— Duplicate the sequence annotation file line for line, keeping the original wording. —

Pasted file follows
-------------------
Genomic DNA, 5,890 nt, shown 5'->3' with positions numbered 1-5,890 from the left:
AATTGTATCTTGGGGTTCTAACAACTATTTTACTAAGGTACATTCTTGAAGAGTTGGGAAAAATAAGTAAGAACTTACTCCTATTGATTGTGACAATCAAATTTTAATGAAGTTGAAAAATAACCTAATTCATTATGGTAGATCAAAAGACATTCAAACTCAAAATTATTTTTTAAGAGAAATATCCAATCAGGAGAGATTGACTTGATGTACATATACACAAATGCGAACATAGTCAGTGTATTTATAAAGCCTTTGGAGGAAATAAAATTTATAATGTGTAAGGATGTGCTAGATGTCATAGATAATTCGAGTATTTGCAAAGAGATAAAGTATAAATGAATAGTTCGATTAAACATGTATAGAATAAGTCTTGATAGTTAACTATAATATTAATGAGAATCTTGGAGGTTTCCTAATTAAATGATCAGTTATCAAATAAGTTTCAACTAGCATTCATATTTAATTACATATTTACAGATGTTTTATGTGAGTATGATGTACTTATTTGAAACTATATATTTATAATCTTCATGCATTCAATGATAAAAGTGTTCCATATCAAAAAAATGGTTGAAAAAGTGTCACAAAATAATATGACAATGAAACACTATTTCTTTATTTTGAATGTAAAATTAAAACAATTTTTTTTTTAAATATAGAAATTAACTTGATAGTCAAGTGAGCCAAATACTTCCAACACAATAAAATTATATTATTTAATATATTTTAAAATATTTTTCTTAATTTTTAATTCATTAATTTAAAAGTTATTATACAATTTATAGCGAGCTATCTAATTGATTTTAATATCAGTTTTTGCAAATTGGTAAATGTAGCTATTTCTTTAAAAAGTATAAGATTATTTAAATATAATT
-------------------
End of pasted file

Genomic DNA, 5,890 nt, shown 5'->3' with positions numbered 1-5,890 from the left:
AATTGTATCTTGGGGTTCTAACAACTATTTTACTAAGGTACATTCTTGAAGAGTTGGGAAAAATAAGTAAGAACTTACTCCTATTGATTGTGACAATCAAATTTTAATGAAGTTGAAAAATAACCTAATTCATTATGGTAGATCAAAAGACATTCAAACTCAAAATTATTTTTTAAGAGAAATATCCAATCAGGAGAGATTGACTTGATGTACATATACACAAATGCGAACATAGTCAGTGTATTTATAAAGCCTTTGGAGGAAATAAAATTTATAATGTGTAAGGATGTGCTAGATGTCATAGATAATTCGAGTATTTGCAAAGAGATAAAGTATAAATGAATAGTTCGATTAAACATGTATAGAATAAGTCTTGATAGTTAACTATAATATTAATGAGAATCTTGGAGGTTTCCTAATTAAATGATCAGTTATCAAATAAGTTTCAACTAGCATTCATATTTAATTACATATTTACAGATGTTTTATGTGAGTATGATGTACTTATTTGAAACTATATATTTATAATCTTCATGCATTCAATGATAAAAGTGTTCCATATCAAAAAAATGGTTGAAAAAGTGTCACAAAATAATATGACAATGAAACACTATTTCTTTATTTTGAATGTAAAATTAAAACAATTTTTTTTTTAAATATAGAAATTAACTTGATAGTCAAGTGAGCCAAATACTTCCAACACAATAAAATTATATTATTTAATATATTTTAAAATATTTTTCTTAATTTTTAATTCATTAATTTAAAAGTTATTATACAATTTATAGCGAGCTATCTAATTGATTTTAATATCAGTTTTTGCAAATTGGTAAATGTAGCTATTTCTTTAAAAAGTATAAGATTATTTAAATATAATT